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Enhanced Distributed Denial of Service Defense

Description:

OBJECTIVE: Develop tools, techniques, and polices that mitigate the impact of distributed denial of service (DDoS) attacks.

DESCRIPTION: Distributed Denial of Service (DDoS) attacks are used to render key resources unavailable. For example, a classic DDoS attack might disturb a financial institution’s website, and temporarily block a consumer’s ability to conduct online banking. A more strategic attack makes a key resource inaccessible during a critical period. Some examples of this type of attack may include rendering a florist’s website unavailable on Valentine’s Day, slowing or blocking access to tax documents in mid-April, disrupting communication during a critical trading window, etc. Prominent DDoS attacks have been conducted against financial institutions, news organizations, providers of internet security resources, and government agencies. Any organization that relies on network resources is considered a potential target.
The current environment provides several advantages to the attacker, considering that the resource acquisition cost for attackers is relatively low. An attacker often relies on a large number of compromised computers to conduct the attack. Further, as the network bandwidth and computational power increases, the attacker benefits from the increased resources, providing the capability to conduct more powerful attacks. Organizations that make use of network services must invest in resources that keep pace with the increasing significance of the attacks; while organizations that fail to do so run the risk of being compromised. In addition, organizations that deploy resources carelessly may simply provide the attacker with easily compromised resources that can then be used in future attacks. Even businesses with global scale reach, including those providing security related services, have faced challenges in keeping pace with vast DDoS attacks.
This effort seeks tools, techniques, and policies that would help mitigate the attack impact of a 1 Tbps attack originating from over 1,000 locations while shifting the overall advantage from the attacker to defender. The target of the attack may be a hypothetical regional bank that does not have capacity to absorb a 1 Tbps attack. Some collaborative effort will be needed to mitigate the attack. The collaborative effort must make reasonable assumptions on business relationships between the victim and other ISPs, content providers, and other organizations that may be relevant to mitigating the attack. In addition to tools that address today’s attacks, this effort also encourages an approach that looks forward to new DDoS attack vectors, and propose solutions for attacks that are likely to occur in the future. Many of today’s defenses are reactive and designed to address attack patterns that have already been observed. The network infrastructure continues to evolve, therefore enabling the potential for both new types of DDoS attacks and new defenses. For example, attackers are now adapting to growth in smart devices, cyber physical systems, and cloud computing, and are developing new types of DDoS attacks that exploit the unique characteristics of these systems. These same device characteristics may also be used to develop new defenses. Proposals that look forward to network changes and exploit these changes for defense are encouraged.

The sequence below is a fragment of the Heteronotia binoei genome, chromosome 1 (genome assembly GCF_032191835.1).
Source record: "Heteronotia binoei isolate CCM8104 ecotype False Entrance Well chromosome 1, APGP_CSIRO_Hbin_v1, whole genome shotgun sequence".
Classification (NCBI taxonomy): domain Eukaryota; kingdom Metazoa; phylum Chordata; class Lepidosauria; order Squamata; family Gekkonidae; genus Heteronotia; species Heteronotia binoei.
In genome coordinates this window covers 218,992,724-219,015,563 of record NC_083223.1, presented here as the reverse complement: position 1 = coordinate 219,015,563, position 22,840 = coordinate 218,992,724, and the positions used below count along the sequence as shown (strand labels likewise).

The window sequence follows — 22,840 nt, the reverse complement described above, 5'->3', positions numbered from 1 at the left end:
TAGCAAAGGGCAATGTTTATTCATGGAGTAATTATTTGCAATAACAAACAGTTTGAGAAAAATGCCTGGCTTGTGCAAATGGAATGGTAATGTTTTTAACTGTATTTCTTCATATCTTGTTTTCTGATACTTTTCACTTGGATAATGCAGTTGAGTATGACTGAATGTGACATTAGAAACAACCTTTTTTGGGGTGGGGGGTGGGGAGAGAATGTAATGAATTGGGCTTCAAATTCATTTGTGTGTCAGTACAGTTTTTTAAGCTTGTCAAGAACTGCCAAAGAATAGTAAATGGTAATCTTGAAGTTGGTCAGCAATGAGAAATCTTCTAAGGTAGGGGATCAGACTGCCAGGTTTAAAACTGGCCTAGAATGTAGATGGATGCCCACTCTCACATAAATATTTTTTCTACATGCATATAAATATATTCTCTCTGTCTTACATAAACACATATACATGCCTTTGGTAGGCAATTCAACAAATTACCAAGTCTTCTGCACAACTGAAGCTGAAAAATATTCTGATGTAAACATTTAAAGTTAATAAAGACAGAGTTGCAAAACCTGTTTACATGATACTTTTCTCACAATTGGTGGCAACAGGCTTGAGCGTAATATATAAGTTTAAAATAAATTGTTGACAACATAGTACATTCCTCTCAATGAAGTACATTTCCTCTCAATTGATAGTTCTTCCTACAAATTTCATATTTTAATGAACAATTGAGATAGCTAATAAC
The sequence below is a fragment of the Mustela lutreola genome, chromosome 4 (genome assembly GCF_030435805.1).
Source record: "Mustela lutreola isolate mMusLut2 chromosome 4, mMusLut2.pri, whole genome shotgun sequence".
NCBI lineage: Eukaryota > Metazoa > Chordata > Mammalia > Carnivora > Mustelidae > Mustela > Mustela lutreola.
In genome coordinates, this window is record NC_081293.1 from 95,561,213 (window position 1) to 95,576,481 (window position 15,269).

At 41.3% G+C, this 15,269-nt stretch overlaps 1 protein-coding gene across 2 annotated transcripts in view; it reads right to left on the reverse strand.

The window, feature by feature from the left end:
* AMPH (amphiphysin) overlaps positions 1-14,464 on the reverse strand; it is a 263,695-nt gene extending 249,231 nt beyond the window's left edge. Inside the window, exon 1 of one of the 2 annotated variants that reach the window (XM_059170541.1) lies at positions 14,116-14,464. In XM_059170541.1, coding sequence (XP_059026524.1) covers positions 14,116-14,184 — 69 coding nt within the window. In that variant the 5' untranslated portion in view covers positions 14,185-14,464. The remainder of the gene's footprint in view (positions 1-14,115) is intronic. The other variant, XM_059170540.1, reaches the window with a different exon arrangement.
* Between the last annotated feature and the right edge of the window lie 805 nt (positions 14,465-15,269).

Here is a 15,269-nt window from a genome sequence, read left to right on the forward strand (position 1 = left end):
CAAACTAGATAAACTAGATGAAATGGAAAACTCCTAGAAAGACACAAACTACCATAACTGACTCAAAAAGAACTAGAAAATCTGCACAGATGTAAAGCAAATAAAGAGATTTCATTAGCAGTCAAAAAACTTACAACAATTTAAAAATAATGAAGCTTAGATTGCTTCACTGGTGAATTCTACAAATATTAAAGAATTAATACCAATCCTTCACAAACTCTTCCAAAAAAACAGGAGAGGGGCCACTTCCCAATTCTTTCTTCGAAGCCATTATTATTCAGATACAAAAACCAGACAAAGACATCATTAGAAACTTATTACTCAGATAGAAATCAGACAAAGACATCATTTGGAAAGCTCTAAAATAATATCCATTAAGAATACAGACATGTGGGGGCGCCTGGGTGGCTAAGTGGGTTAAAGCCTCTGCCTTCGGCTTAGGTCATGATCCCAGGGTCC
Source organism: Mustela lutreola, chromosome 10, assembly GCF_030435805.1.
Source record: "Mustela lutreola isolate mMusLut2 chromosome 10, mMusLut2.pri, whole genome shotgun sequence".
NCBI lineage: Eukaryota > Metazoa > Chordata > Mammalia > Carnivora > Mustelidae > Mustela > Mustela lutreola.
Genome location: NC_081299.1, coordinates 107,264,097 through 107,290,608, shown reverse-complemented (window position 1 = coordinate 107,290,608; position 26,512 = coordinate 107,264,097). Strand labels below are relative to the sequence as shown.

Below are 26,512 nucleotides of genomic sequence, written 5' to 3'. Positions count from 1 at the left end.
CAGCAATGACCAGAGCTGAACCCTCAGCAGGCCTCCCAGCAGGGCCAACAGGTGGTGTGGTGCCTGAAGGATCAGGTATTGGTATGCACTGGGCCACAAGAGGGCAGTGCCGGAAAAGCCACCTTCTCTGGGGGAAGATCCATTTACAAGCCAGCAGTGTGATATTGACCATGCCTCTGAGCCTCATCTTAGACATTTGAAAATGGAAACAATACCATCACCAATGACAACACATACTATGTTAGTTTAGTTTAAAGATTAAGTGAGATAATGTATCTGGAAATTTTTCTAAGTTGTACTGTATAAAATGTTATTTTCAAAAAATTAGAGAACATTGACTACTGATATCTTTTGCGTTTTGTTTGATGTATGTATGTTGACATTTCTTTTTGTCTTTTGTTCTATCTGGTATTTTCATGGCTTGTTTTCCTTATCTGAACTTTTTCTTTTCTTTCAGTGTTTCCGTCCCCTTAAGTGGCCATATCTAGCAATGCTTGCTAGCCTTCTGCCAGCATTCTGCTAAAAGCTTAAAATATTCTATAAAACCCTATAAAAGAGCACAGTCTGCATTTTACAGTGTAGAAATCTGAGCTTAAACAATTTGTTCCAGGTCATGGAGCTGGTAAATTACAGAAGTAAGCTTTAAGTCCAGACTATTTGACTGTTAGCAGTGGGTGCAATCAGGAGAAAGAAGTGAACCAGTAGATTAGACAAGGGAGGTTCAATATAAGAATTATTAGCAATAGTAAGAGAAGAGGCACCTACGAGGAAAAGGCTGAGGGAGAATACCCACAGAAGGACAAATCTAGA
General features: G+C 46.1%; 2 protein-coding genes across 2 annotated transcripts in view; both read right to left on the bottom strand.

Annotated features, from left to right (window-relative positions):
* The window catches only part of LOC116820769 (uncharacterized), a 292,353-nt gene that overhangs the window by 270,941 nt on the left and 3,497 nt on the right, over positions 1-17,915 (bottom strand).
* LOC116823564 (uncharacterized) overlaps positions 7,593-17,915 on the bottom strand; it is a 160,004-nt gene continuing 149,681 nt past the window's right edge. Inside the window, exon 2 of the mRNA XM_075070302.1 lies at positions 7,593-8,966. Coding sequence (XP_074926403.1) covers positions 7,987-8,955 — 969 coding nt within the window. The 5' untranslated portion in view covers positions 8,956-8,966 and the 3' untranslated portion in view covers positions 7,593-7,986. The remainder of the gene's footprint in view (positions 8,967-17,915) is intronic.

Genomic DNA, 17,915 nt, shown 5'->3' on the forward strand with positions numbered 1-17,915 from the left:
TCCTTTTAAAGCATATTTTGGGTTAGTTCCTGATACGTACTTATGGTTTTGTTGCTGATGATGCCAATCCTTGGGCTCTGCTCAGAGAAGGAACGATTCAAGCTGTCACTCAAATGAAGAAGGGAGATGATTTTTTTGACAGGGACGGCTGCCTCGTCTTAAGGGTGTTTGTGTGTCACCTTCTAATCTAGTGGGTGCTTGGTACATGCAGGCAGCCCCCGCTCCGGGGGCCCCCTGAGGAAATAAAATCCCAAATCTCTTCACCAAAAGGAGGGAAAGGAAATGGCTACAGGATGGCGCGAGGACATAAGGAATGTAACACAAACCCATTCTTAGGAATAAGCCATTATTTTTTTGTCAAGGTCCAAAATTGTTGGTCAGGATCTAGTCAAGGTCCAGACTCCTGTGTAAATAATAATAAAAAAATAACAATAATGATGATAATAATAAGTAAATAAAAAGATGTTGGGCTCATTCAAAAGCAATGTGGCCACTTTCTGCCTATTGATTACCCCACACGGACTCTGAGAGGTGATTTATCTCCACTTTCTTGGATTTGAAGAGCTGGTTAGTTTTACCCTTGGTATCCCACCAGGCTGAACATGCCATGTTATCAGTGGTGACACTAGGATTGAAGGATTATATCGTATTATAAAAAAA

PHASE I: Phase I proposals should describe a specific tool or technique that can be applied in DDoS defense in the current network, and/or show how the tool or technique would address network changes that might occur in the next 3-5 years. The result is expected to include both an analysis that demonstrates the potential of the approach and proof of concept software.

PHASE II: A prototype device or software capable of deployment in medium scale organization or government agency is desired. The developed component will be delivered to DHS for piloting. The component should leverage applicable and operational best practices for the intended environment. Assertions of security should be verified by independent 3rd parties.

PHASE III: COMMERCIAL OR GOVERNMENT APPLICATIONS: Refine components from Phase II, and work with operating systems and application developers to leverage the functions the module provides. Ensure that the component meets the standards necessary for the deployment in a federal government agency or department.

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